Dogs were domesticated by human beings only as recently as between 13,000 and 17,000 years ago, according to a recent study. The earlier theories contend that the bond lasted since 135,000 years ago. The study was conducted by Darcy Morey, and takes canine burials into consideration. Researchers found that though earliest known buried dog dates to around 17,000 years ago in central Russia, the practice of burying dogs did not become common between 15,000 and 14,000 years ago.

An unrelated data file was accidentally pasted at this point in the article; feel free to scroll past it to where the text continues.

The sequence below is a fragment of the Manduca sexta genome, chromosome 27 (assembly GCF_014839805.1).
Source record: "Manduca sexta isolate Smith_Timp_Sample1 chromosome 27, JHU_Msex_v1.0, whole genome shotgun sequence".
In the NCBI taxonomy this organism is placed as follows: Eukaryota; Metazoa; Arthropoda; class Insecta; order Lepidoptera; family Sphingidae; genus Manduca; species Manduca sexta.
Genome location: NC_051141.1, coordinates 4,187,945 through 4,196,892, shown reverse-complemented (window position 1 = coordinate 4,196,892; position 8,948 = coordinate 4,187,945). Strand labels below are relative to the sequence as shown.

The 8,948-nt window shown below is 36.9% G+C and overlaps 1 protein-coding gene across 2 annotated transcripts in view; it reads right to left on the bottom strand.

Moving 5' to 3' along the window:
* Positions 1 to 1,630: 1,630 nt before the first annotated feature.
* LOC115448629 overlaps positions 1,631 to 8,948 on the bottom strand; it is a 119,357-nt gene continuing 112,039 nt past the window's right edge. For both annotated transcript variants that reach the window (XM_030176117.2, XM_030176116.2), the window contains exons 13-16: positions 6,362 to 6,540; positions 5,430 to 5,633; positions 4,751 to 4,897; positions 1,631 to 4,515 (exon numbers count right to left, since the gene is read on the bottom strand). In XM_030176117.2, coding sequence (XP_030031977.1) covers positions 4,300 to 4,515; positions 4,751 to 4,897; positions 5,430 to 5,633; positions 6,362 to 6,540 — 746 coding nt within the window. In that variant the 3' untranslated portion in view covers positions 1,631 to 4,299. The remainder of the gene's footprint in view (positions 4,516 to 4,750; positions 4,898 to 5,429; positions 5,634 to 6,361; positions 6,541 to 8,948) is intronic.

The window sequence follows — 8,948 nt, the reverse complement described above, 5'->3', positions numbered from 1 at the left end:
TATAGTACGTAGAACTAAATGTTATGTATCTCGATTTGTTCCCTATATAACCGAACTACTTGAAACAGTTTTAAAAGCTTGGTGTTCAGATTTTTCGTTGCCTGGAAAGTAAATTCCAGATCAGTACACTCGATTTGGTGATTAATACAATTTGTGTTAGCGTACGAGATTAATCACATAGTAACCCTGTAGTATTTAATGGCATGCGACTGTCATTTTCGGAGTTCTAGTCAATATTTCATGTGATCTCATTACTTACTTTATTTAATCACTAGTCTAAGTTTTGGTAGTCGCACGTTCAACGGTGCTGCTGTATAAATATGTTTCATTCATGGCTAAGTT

Christyann Darwent, an assistant professor of anthropology at the University of California at Davis, agrees with Morey's time window for domestication theory. The bond between man and dog could have existed before, but manipulating their breeding and domestication came about later. The study is published in the latest Journal of Archaeological Science.
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